Longest Serving Homicide Officer Retires

Homicide and Missing Persons Unit
As his friends grappled with what life path to pursue in high school, Gary Giroux took comfort that he had it already figured out.

After 40 years as a Toronto police officer, Detective Sergeant Giroux can thank that young man for his clear-eyed conviction to pursue policing as a career.

“I have been to a lot of retirement parties and you hear officers say they are not going to miss the work, but they will miss the people,” said the 22-year Homicide veteran, well known for his clear-eyed focus on every case he was assigned. “I will miss the work. The work was very satisfying for me and I will miss it as well.”

Two weeks out of high school, Giroux joined the Service as a cadet in the Summons Bureau in July 1979. After 18 months, he went to the Ontario Police College and then made his start as a uniformed officer in 14 Division’s investigative office.

Promoted in 1990, he was transferred to 11 Division where he was the uniformed patrol Sergeant for 19 months. Late in 1991, he joined the Division’s investigative office and hasn’t worn the uniform in his work since, taking on his dream job with the Homicide Squad in 1997.

“I was always really passionate about community safety,” he said. “I really thought that in Homicide, that was a way to participate in that practice by incarcerating people I knew were going to go and victimize people.”

After over two decades in Homicide, a total unheard of in Toronto policing, Giroux has been involved in many high-profile cases.

In July 2000, Stuart Cameron, a self-employed man with a wife and three children, entered a North York basement apartment and attacked two sisters with a knife. Tina Wu, 18, succumbed to her injuries and her younger sister was permanently disfigured. Cameron was convicted of second-degree murder and other charges and sentenced to life in prison with no parole eligibility for 22 years.

Eleven-year-old Ephraim Brown was caught in the crossfire of a shootout while attending a birthday party in a North York housing complex in July 2007. Akiel Eubank and Gregory Sappleton were charged with second-degree murder, but a jury found them not guilty.

Giroux was the lead investigator in the trial of Adonay Zekarias who was found guilty of the 2012 murder of hotel maid Nighisti Semret.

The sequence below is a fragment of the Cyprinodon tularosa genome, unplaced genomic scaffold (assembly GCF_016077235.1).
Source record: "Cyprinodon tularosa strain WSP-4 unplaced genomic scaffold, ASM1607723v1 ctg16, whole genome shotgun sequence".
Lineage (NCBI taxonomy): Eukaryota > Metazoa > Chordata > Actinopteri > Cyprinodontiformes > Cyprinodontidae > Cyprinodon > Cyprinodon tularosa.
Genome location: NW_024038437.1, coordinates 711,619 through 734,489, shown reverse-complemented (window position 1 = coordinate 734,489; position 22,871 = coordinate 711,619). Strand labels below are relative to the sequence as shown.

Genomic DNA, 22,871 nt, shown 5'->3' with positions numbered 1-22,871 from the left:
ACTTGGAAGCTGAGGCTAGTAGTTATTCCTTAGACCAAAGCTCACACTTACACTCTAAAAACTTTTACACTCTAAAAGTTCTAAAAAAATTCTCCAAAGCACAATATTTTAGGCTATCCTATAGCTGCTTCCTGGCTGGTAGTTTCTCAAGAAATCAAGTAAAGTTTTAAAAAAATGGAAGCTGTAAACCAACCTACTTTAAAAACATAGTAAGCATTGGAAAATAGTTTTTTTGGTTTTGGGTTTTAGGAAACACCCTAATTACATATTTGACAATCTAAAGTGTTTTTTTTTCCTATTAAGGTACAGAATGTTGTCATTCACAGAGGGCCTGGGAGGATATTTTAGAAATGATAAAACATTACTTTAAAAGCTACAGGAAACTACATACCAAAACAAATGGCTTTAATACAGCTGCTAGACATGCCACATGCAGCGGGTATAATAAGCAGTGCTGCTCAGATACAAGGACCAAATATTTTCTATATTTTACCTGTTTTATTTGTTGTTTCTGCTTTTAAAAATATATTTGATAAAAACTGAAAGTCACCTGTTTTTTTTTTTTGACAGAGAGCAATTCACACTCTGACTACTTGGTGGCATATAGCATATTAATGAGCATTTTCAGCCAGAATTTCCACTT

Crown attorney Mary Humphrey praised Giroux and other officers for their dogged work, compiling an overwhelming case.

Two close ups of men
Giroux is still seeking answers in the 2008 murder of Dylan Ellis and Oliver Martin who were gunned down on Richmond St. W. Photo: Kevin Masterman

Last year, Zekarias was found guilty of second-degree murder of his roommate, Rigat Ghirmay, whose dismembered remains were found in a duffel bag nearby Zekarias’ apartment in 2013. Three years later more remains were found.

But beyond his successes in closing cases there are still a few unsolved that he still revisits, searching for a lead that would lead to answers.

Just after midnight on June 13, 2008, Dylan Ellis and Oliver Martin were sitting in an SUV on Richmond St. near Bathurst St. when they were murdered in a hail of gunfire.

The double murder puzzled the city and no one has been identified as a suspect or there is nothing pointing to a motive for taking the lives of the two men in their mid 20s.

“This particular file is one that I have spent a lot of time on trying to figure out who is responsible for their deaths,” said Giroux. “Those were two young men who had impeccable families and were going to go on to make big contributions in the community. They weren’t living high-risk lives and it still bothers me that an arrest hasn’t been made.”